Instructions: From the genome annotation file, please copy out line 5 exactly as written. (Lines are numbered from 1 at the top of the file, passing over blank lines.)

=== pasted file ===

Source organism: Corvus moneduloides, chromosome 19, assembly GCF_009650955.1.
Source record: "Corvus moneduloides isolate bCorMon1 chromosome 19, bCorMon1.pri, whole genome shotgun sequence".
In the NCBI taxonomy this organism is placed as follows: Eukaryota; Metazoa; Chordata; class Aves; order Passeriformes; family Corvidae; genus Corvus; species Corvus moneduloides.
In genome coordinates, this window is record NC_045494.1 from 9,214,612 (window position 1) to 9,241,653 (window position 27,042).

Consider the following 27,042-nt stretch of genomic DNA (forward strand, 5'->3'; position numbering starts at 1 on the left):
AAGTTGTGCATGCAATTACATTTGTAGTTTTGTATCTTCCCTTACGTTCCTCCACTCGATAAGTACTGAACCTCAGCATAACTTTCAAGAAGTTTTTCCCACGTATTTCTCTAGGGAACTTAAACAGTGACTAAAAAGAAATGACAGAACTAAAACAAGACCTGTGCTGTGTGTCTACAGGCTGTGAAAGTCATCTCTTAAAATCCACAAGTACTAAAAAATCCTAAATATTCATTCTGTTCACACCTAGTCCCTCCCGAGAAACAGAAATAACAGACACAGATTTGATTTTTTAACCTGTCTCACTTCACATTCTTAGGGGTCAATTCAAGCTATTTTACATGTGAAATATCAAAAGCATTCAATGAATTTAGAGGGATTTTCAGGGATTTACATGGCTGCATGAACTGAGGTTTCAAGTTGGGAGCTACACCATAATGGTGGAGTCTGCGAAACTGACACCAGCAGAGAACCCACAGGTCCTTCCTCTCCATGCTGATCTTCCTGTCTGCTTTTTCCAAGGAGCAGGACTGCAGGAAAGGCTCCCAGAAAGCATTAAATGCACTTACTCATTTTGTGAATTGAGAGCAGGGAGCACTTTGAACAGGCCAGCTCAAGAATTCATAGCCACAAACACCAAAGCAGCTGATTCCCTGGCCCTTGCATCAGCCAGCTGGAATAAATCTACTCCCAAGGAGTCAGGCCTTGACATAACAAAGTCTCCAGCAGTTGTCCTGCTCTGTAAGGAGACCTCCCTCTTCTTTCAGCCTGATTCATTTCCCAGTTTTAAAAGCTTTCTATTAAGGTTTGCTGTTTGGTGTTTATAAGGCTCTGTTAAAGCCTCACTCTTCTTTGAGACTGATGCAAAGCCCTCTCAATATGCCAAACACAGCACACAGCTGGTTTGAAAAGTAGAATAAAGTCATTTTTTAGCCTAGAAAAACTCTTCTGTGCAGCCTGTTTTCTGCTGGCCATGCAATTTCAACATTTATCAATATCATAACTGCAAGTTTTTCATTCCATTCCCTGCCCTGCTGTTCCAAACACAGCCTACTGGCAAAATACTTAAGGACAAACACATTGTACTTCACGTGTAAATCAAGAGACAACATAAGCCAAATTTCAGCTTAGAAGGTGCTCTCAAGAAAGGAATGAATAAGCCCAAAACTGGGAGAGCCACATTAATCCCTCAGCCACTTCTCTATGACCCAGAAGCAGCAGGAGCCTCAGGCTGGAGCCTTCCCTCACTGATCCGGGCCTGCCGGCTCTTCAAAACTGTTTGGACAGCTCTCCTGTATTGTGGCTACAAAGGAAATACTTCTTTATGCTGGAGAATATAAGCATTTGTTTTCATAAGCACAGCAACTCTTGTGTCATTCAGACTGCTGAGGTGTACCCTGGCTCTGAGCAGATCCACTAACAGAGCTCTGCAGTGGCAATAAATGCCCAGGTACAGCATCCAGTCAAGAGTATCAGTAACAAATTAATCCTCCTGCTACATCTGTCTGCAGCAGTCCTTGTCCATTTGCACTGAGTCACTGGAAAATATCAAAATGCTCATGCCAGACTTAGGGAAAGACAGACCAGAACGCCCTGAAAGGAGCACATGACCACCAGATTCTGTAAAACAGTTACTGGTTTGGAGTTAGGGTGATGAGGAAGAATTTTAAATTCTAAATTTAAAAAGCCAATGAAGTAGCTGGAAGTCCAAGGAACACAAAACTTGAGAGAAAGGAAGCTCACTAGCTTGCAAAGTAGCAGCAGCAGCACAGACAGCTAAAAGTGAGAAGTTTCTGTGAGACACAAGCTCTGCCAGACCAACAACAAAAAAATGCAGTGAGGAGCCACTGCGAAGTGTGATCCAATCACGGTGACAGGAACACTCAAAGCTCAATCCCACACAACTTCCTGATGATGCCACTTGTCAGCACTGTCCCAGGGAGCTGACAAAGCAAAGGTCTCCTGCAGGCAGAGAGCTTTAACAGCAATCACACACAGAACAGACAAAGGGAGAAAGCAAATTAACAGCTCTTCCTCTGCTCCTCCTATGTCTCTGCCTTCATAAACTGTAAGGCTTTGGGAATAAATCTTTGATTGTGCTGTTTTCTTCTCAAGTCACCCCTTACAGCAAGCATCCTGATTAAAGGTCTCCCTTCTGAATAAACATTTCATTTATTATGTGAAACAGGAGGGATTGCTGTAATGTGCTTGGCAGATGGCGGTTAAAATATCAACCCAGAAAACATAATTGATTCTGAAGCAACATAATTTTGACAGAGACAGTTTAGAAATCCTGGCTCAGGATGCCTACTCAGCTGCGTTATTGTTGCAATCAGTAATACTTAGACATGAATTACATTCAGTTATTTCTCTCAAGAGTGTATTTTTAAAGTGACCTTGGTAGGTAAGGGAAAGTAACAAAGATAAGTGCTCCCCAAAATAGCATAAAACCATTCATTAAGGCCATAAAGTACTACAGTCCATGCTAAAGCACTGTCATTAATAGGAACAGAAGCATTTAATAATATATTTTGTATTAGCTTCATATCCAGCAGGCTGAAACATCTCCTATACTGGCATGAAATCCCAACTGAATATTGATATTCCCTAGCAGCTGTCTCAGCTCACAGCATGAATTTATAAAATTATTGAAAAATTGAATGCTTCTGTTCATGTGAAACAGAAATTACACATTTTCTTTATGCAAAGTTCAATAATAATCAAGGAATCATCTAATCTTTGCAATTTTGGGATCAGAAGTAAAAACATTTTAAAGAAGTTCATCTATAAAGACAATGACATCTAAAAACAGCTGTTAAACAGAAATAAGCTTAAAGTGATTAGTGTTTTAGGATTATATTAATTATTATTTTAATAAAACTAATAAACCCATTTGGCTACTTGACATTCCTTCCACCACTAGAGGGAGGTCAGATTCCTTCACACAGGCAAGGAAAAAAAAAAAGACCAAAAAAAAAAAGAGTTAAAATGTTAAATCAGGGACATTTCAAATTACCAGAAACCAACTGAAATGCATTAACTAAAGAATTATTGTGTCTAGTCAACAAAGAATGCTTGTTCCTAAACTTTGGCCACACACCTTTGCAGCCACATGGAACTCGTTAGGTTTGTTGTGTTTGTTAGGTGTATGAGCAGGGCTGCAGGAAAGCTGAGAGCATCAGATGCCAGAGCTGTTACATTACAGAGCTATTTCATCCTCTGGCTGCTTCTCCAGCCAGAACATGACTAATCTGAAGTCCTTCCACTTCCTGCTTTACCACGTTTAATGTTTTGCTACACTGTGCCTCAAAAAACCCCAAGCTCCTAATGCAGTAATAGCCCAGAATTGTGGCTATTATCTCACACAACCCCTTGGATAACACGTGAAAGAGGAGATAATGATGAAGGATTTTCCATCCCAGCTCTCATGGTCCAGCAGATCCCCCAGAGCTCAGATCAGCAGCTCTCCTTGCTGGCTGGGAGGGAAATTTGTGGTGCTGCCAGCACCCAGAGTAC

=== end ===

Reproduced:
Consider the following 27,042-nt stretch of genomic DNA (forward strand, 5'->3'; position numbering starts at 1 on the left):